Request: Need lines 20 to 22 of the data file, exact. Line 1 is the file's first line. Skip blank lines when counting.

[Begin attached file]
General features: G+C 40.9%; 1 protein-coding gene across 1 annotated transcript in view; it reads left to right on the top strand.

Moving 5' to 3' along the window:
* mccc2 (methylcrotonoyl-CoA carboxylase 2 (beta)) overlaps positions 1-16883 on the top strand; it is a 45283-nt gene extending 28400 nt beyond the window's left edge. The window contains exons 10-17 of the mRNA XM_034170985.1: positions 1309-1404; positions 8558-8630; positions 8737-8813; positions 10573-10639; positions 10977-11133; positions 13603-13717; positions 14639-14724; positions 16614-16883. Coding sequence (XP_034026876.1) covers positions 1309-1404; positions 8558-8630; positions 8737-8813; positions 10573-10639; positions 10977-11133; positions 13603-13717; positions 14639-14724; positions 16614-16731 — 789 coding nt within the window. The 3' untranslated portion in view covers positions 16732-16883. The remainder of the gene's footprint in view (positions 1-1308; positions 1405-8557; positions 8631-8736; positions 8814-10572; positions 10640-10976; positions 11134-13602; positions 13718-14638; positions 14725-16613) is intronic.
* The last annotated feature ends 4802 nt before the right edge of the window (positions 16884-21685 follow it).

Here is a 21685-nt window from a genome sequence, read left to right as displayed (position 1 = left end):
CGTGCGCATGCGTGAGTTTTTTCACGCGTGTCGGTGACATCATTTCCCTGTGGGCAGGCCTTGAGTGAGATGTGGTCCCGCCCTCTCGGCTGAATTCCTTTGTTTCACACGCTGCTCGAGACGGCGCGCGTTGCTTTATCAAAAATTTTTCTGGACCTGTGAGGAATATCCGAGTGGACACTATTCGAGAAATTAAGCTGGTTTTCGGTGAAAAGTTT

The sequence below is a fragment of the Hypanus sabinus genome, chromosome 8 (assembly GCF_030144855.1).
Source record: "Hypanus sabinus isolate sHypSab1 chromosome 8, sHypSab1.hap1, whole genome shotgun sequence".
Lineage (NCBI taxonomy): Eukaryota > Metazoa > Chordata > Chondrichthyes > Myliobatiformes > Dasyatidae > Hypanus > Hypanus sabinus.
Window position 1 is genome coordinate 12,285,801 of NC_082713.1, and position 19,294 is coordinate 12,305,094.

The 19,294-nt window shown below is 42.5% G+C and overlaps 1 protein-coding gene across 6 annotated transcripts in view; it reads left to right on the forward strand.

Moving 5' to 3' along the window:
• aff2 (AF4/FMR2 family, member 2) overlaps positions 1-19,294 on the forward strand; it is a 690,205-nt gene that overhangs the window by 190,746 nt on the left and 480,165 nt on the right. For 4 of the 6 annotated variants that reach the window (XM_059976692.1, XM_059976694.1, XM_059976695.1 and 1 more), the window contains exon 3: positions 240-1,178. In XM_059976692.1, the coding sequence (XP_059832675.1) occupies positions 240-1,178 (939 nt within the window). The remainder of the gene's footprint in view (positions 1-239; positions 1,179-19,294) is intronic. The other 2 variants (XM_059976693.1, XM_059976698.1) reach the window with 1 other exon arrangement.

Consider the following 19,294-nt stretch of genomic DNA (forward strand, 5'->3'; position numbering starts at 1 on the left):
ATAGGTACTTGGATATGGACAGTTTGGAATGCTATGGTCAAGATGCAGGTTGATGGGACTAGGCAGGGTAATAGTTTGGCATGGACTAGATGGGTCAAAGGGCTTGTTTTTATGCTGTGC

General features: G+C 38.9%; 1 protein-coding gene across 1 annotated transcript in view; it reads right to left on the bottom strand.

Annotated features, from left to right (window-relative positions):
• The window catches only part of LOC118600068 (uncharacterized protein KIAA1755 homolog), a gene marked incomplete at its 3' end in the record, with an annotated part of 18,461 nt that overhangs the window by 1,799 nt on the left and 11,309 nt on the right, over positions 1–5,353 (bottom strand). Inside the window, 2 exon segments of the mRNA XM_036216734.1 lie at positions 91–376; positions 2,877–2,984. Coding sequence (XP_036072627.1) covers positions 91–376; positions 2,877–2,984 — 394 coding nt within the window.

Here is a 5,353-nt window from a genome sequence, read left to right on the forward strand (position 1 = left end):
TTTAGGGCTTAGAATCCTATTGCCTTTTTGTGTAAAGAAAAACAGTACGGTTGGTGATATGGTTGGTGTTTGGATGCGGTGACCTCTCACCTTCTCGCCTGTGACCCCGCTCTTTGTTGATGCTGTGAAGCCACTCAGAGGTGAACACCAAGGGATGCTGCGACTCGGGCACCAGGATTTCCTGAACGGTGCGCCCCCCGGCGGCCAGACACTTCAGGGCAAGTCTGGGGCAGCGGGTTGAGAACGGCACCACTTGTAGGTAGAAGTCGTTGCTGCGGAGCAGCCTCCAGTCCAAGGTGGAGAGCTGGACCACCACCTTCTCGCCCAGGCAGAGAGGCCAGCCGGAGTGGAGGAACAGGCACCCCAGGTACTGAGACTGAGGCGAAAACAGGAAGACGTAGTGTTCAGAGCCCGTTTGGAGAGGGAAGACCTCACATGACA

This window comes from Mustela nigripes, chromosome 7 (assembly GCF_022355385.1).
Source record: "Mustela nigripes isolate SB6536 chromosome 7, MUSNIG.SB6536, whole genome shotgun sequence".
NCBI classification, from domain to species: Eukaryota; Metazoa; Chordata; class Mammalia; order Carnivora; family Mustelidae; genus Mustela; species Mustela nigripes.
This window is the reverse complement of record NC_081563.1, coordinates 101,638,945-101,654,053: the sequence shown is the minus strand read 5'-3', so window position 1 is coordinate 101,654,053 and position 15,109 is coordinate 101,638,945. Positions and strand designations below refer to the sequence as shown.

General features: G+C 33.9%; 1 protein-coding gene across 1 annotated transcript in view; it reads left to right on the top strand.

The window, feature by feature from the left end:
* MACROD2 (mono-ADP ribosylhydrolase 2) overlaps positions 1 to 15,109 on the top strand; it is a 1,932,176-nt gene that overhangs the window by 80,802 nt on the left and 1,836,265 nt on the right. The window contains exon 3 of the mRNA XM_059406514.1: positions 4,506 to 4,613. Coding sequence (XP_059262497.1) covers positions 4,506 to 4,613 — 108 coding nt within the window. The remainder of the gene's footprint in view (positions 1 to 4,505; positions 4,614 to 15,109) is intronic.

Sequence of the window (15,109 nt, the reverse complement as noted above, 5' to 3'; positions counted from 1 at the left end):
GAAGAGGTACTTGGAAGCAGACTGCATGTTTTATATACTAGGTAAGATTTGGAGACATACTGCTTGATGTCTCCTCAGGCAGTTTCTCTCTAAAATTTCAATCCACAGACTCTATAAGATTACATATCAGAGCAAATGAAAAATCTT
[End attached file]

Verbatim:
TTTAGGGCTTAGAATCCTATTGCCTTTTTGTGTAAAGAAAAACAGTACGGTTGGTGATATGGTTGGTGTTTGGATGCGGTGACCTCTCACCTTCTCGCCTGTGACCCCGCTCTTTGTTGATGCTGTGAAGCCACTCAGAGGTGAACACCAAGGGATGCTGCGACTCGGGCACCAGGATTTCCTGAACGGTGCGCCCCCCGGCGGCCAGACACTTCAGGGCAAGTCTGGGGCAGCGGGTTGAGAACGGCACCACTTGTAGGTAGAAGTCGTTGCTGCGGAGCAGCCTCCAGTCCAAGGTGGAGAGCTGGACCACCACCTTCTCGCCCAGGCAGAGAGGCCAGCCGGAGTGGAGGAACAGGCACCCCAGGTACTGAGACTGAGGCGAAAACAGGAAGACGTAGTGTTCAGAGCCCGTTTGGAGAGGGAAGACCTCACATGACA

This window comes from Mustela nigripes, chromosome 7 (assembly GCF_022355385.1).
Source record: "Mustela nigripes isolate SB6536 chromosome 7, MUSNIG.SB6536, whole genome shotgun sequence".